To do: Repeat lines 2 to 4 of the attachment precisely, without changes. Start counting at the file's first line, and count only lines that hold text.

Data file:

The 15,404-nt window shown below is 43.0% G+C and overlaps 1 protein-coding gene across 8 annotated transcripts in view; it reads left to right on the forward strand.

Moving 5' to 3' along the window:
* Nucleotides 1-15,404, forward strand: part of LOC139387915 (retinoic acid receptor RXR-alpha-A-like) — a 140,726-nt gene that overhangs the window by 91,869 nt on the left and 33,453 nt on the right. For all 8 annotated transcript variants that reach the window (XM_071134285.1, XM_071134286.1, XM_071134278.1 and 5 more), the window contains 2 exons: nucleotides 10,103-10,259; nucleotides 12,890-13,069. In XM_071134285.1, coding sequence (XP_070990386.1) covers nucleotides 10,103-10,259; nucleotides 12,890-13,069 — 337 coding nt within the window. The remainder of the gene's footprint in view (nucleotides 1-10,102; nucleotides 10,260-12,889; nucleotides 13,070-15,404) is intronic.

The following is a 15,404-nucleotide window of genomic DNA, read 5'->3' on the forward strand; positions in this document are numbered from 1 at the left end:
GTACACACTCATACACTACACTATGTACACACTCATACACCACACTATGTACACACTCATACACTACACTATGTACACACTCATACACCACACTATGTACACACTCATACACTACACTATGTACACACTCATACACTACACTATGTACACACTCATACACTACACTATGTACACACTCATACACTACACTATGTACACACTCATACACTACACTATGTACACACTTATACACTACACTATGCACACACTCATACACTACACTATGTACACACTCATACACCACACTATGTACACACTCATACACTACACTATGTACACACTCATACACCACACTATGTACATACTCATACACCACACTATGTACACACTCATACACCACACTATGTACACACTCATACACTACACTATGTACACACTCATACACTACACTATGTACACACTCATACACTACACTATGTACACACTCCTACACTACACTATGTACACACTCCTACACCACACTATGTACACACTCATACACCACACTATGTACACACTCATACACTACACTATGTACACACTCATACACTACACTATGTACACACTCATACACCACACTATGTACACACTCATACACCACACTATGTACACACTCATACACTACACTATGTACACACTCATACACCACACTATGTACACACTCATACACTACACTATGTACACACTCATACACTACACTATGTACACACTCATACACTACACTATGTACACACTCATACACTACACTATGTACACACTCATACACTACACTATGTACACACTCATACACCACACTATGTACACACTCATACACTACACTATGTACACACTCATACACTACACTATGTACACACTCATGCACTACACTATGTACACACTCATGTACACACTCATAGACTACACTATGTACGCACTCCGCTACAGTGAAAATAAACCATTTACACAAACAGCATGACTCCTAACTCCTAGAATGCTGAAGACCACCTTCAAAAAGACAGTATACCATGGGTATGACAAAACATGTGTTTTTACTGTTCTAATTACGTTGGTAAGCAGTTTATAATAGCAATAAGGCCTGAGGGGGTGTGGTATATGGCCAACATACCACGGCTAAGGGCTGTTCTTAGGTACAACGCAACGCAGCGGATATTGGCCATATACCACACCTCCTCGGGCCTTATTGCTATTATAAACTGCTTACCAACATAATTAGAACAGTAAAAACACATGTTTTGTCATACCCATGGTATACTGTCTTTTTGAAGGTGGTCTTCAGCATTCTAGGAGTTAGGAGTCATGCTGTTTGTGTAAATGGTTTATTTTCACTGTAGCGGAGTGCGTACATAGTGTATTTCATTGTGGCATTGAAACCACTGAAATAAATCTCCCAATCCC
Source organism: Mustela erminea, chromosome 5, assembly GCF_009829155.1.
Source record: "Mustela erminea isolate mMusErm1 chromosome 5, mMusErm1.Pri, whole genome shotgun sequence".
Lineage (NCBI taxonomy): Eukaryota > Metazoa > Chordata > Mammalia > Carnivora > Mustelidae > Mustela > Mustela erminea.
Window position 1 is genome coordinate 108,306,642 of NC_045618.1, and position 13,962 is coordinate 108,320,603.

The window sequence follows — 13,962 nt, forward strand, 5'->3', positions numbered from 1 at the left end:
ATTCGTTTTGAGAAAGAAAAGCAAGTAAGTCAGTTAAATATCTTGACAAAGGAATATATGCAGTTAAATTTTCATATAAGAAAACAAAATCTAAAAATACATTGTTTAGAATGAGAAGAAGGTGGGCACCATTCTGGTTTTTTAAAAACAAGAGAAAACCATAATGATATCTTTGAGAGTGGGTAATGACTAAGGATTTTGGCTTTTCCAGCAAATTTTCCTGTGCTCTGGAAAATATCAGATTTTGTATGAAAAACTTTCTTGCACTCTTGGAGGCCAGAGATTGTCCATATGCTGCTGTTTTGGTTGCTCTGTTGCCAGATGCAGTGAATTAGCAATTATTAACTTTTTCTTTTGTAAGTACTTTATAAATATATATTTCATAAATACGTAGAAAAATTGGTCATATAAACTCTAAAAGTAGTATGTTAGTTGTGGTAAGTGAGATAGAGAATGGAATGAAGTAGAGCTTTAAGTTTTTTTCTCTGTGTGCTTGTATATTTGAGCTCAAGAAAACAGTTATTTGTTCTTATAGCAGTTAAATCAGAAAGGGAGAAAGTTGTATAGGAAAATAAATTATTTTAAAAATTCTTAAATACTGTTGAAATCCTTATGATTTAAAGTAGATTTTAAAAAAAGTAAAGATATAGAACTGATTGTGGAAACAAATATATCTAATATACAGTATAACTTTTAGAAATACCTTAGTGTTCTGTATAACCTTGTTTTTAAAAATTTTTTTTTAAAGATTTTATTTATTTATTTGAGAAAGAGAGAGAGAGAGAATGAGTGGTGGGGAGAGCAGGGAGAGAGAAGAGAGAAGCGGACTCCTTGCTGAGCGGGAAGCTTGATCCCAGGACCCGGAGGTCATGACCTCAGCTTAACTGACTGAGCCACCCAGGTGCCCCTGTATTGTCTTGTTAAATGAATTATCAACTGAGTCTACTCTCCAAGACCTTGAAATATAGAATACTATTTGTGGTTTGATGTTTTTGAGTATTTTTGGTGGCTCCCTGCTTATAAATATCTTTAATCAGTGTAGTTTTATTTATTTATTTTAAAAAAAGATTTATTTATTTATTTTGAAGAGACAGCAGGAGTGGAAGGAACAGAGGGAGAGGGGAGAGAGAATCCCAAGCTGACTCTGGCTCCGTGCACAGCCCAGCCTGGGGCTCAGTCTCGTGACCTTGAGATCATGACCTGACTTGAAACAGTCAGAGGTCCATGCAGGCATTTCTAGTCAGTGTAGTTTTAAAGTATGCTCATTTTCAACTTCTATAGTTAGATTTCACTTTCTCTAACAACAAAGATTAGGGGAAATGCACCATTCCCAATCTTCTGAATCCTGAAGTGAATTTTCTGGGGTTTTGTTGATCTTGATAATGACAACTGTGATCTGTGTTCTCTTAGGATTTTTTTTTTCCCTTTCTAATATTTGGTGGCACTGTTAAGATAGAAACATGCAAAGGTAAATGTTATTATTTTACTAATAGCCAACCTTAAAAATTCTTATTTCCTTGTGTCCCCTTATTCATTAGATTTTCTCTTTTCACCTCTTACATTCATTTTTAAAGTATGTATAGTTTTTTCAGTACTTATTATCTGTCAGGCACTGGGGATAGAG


Moving 5' to 3' along the window:
* Nucleotides 1-15,404, forward strand: part of LOC139387915 (retinoic acid receptor RXR-alpha-A-like) — a 140,726-nt gene that overhangs the window by 91,869 nt on the left and 33,453 nt on the right. For all 8 annotated transcript variants that reach the window (XM_071134285.1, XM_071134286.1, XM_071134278.1 and 5 more), the window contains 2 exons: nucleotides 10,103-10,259; nucleotides 12,890-13,069. In XM_071134285.1, coding sequence (XP_070990386.1) covers nucleotides 10,103-10,259; nucleotides 12,890-13,069 — 337 coding nt within the window. The remainder of the gene's footprint in view (nucleotides 1-10,102; nucleotides 10,260-12,889; nucleotides 13,070-15,404) is intronic.

The following is a 15,404-nucleotide window of genomic DNA, read 5'->3' on the forward strand; positions in this document are numbered from 1 at the left end: